CRIME

In the latest State Department assessment, Albania’s crime rating is “medium.” Crime against foreigners is rare in Albania, as targeting foreigners is often viewed as too risky. Visitors should maintain the same personal security awareness that they would in any metropolitan U.S. city. Caution should be exercised in bars in Tirana where violent incidents, some involving the use of firearms, have occurred in the past, particularly in the early morning hours. Within the last years there have been fewer cases of carjacking compared with previous years. Anyone who is carjacked should surrender the vehicle without resistance. Armed crime continues to be more common in northern and northwestern Albania than in the rest of the country. Street crime is fairly common in Albania, particularly at night. Criminals do not seem to deliberately target U.S. citizens or other foreigners, but do seek targets of opportunity, and select those who appear to have anything of value. Vehicle theft is still one of the biggest problems in Albania. Pick-pocketing is widespread; U.S. citizens have reported the theft of their passports by pick-pockets. INFORMATION FOR VICTIMS OF CRIME: The loss or theft abroad of a U.S. passport should be reported immediately to the local police and the nearest U.S. Embassy or Consulate. If you are the victim of a crime while overseas, in addition to reporting to local police, please contact the nearest U.S. Embassy or Consulate for assistance. The Embassy/Consulate staff can, for example, assist you to find appropriate medical care, contact family members or friends and explain how funds could be transferred. Although the investigation and prosecution of the crime is solely the responsibility of local authorities, consular officers can help you to understand the local criminal justice process and to find an attorney if needed. The local equivalent to the “911” emergency line is 129, though coverage is inconsistent at best. See our information on Victims of Crime.

MEDICAL FACILITIES AND HEALTH INFORMATION

Medical facilities and capabilities in Albania are limited beyond rudimentary first aid treatment. Emergency and major medical care requiring surgery and hospital care is inadequate due to lack of specialists, diagnostic aids, medical supplies, and prescription drugs. Travelers with previously diagnosed medical conditions may wish to consult their physicians before travel. As prescription drugs may be unavailable locally, travelers may also wish to bring extra supplies of required medications. Recent electricity shortages have resulted in sporadic blackouts throughout the country, which can affect food storage capabilities of restaurants and shops. While some restaurants and food stores have generators to properly store food, travelers should take care that food is cooked thoroughly to reduce the risk of food-borne illness. Water in Albania is not potable. Visitors should plan to purchase bottled water or drinks while in country. The U.S. Department of State is unaware of any HIV/AIDS entry restrictions for visitors to or foreign residents of Albania. Information on vaccinations and other health precautions, such as safe food and water precautions and insect bite protection, may be obtained from the Centers for Disease Control and Prevention’s (CDC) hotline for international travelers at 1-877-FYI-TRIP (1-877-394-8747) or via the CDC’s web site at http://wwwn.cdc.gov/travel/default.aspx. For information about outbreaks of infectious diseases abroad consult the World Health Organization’s (WHO) web site at http://www.who.int/en. Further health information for travelers is available at http://www.who.int/ith/en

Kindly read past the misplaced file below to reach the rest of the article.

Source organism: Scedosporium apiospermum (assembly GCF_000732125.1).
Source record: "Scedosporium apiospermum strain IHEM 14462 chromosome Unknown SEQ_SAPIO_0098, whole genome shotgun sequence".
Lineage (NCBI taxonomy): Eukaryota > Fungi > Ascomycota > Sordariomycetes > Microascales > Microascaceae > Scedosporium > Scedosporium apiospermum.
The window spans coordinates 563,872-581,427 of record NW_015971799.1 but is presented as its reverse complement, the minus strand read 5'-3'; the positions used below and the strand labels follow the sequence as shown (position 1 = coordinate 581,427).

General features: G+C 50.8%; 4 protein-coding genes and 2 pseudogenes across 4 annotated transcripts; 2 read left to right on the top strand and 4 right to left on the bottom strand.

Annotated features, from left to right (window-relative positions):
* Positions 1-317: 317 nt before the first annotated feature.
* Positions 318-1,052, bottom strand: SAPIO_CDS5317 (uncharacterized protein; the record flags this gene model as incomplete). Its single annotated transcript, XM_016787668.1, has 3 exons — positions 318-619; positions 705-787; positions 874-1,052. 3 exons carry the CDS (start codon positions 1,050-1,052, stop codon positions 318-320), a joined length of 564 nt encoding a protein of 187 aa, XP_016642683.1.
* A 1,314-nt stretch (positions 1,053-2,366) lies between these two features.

MEDICAL INSURANCE

The Department of State strongly urges Americans to consult with their medical insurance company prior to traveling abroad to confirm whether their policy applies overseas and whether it will cover emergency expenses such as a medical evacuation. Please see our information on medical insurance overseas.

TRAFFIC SAFETY AND ROAD CONDITIONS